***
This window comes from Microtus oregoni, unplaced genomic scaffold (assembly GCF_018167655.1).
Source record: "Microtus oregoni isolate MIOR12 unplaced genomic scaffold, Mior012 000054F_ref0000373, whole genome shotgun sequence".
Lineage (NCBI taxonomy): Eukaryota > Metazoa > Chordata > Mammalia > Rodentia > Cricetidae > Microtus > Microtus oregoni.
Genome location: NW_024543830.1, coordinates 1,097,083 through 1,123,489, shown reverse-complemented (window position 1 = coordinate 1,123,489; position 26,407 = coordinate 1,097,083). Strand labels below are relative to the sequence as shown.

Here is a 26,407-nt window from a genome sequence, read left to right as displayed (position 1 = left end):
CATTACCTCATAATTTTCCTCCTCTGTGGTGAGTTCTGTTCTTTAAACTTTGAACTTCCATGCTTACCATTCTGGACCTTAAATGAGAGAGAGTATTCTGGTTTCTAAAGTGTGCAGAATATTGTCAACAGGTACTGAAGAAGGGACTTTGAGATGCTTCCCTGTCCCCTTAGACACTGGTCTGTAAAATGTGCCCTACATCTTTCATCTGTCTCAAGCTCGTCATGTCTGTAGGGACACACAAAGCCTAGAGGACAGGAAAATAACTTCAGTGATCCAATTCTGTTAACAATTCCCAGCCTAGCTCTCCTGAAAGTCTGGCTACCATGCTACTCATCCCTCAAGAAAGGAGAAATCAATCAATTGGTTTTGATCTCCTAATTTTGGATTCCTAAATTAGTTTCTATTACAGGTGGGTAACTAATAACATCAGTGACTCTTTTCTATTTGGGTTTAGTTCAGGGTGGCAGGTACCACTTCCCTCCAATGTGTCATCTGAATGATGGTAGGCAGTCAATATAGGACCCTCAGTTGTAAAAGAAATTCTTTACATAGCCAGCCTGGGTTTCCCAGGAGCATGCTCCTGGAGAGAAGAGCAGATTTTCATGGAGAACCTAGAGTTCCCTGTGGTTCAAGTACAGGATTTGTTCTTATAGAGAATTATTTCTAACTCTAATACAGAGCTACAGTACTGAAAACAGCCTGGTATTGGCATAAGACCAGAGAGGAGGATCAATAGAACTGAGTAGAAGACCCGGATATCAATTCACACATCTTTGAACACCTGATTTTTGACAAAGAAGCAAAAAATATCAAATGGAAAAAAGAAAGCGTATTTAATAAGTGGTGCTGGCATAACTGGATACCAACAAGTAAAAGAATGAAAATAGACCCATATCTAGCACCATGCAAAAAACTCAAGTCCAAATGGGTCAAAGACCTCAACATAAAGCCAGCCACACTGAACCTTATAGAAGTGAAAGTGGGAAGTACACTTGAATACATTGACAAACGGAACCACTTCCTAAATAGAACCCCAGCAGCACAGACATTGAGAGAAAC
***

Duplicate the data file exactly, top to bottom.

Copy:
This window comes from Microtus oregoni, unplaced genomic scaffold (assembly GCF_018167655.1).
Source record: "Microtus oregoni isolate MIOR12 unplaced genomic scaffold, Mior012 000054F_ref0000373, whole genome shotgun sequence".
Lineage (NCBI taxonomy): Eukaryota > Metazoa > Chordata > Mammalia > Rodentia > Cricetidae > Microtus > Microtus oregoni.
Genome location: NW_024543830.1, coordinates 1,097,083 through 1,123,489, shown reverse-complemented (window position 1 = coordinate 1,123,489; position 26,407 = coordinate 1,097,083). Strand labels below are relative to the sequence as shown.

Here is a 26,407-nt window from a genome sequence, read left to right as displayed (position 1 = left end):
CATTACCTCATAATTTTCCTCCTCTGTGGTGAGTTCTGTTCTTTAAACTTTGAACTTCCATGCTTACCATTCTGGACCTTAAATGAGAGAGAGTATTCTGGTTTCTAAAGTGTGCAGAATATTGTCAACAGGTACTGAAGAAGGGACTTTGAGATGCTTCCCTGTCCCCTTAGACACTGGTCTGTAAAATGTGCCCTACATCTTTCATCTGTCTCAAGCTCGTCATGTCTGTAGGGACACACAAAGCCTAGAGGACAGGAAAATAACTTCAGTGATCCAATTCTGTTAACAATTCCCAGCCTAGCTCTCCTGAAAGTCTGGCTACCATGCTACTCATCCCTCAAGAAAGGAGAAATCAATCAATTGGTTTTGATCTCCTAATTTTGGATTCCTAAATTAGTTTCTATTACAGGTGGGTAACTAATAACATCAGTGACTCTTTTCTATTTGGGTTTAGTTCAGGGTGGCAGGTACCACTTCCCTCCAATGTGTCATCTGAATGATGGTAGGCAGTCAATATAGGACCCTCAGTTGTAAAAGAAATTCTTTACATAGCCAGCCTGGGTTTCCCAGGAGCATGCTCCTGGAGAGAAGAGCAGATTTTCATGGAGAACCTAGAGTTCCCTGTGGTTCAAGTACAGGATTTGTTCTTATAGAGAATTATTTCTAACTCTAATACAGAGCTACAGTACTGAAAACAGCCTGGTATTGGCATAAGACCAGAGAGGAGGATCAATAGAACTGAGTAGAAGACCCGGATATCAATTCACACATCTTTGAACACCTGATTTTTGACAAAGAAGCAAAAAATATCAAATGGAAAAAAGAAAGCGTATTTAATAAGTGGTGCTGGCATAACTGGATACCAACAAGTAAAAGAATGAAAATAGACCCATATCTAGCACCATGCAAAAAACTCAAGTCCAAATGGGTCAAAGACCTCAACATAAAGCCAGCCACACTGAACCTTATAGAAGTGAAAGTGGGAAGTACACTTGAATACATTGACAAACGGAACCACTTCCTAAATAGAACCCCAGCAGCACAGACATTGAGAGAAAC